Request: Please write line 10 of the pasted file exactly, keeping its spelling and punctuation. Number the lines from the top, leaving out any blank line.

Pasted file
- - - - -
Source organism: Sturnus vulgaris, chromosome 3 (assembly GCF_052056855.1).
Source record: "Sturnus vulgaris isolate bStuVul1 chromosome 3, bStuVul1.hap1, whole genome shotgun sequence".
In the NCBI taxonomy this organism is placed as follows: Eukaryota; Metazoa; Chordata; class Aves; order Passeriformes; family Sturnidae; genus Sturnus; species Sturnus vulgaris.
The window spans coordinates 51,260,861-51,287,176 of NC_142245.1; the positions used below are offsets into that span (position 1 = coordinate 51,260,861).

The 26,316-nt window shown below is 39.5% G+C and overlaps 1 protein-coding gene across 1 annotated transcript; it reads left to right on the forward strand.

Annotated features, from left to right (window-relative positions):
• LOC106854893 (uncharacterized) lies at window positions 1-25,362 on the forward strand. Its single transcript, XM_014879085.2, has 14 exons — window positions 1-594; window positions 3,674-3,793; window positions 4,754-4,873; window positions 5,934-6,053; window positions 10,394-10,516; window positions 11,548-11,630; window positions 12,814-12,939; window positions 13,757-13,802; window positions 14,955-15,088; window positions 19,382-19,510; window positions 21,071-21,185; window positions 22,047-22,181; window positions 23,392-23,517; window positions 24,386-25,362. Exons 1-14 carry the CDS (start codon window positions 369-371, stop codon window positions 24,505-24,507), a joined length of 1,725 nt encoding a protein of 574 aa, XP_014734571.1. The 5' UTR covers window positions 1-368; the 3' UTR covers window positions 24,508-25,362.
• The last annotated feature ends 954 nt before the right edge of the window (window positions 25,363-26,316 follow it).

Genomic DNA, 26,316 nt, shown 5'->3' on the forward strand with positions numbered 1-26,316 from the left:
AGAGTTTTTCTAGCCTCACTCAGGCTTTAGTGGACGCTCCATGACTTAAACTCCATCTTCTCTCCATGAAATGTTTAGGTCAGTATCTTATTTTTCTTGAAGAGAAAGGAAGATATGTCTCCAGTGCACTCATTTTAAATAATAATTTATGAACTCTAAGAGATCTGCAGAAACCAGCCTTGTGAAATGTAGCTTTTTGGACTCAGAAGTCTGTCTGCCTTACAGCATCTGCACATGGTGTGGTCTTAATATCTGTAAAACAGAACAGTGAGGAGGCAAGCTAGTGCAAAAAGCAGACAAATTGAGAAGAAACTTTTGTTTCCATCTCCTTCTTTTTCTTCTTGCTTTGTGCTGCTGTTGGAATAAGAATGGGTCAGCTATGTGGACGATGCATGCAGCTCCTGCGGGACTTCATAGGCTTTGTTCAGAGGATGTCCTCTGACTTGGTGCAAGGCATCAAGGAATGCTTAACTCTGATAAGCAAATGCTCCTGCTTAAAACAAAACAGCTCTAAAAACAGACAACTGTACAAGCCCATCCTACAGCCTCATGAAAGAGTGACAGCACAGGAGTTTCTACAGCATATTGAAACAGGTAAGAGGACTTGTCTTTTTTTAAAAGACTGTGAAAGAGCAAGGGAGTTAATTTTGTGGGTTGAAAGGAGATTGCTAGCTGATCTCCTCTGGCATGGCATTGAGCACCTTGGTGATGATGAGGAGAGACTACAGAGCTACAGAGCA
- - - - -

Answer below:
AGAGTTTTTCTAGCCTCACTCAGGCTTTAGTGGACGCTCCATGACTTAAACTCCATCTTCTCTCCATGAAATGTTTAGGTCAGTATCTTATTTTTCTTGAAGAGAAAGGAAGATATGTCTCCAGTGCACTCATTTTAAATAATAATTTATGAACTCTAAGAGATCTGCAGAAACCAGCCTTGTGAAATGTAGCTTTTTGGACTCAGAAGTCTGTCTGCCTTACAGCATCTGCACATGGTGTGGTCTTAATATCTGTAAAACAGAACAGTGAGGAGGCAAGCTAGTGCAAAAAGCAGACAAATTGAGAAGAAACTTTTGTTTCCATCTCCTTCTTTTTCTTCTTGCTTTGTGCTGCTGTTGGAATAAGAATGGGTCAGCTATGTGGACGATGCATGCAGCTCCTGCGGGACTTCATAGGCTTTGTTCAGAGGATGTCCTCTGACTTGGTGCAAGGCATCAAGGAATGCTTAACTCTGATAAGCAAATGCTCCTGCTTAAAACAAAACAGCTCTAAAAACAGACAACTGTACAAGCCCATCCTACAGCCTCATGAAAGAGTGACAGCACAGGAGTTTCTACAGCATATTGAAACAGGTAAGAGGACTTGTCTTTTTTTAAAAGACTGTGAAAGAGCAAGGGAGTTAATTTTGTGGGTTGAAAGGAGATTGCTAGCTGATCTCCTCTGGCATGGCATTGAGCACCTTGGTGATGATGAGGAGAGACTACAGAGCTACAGAGCA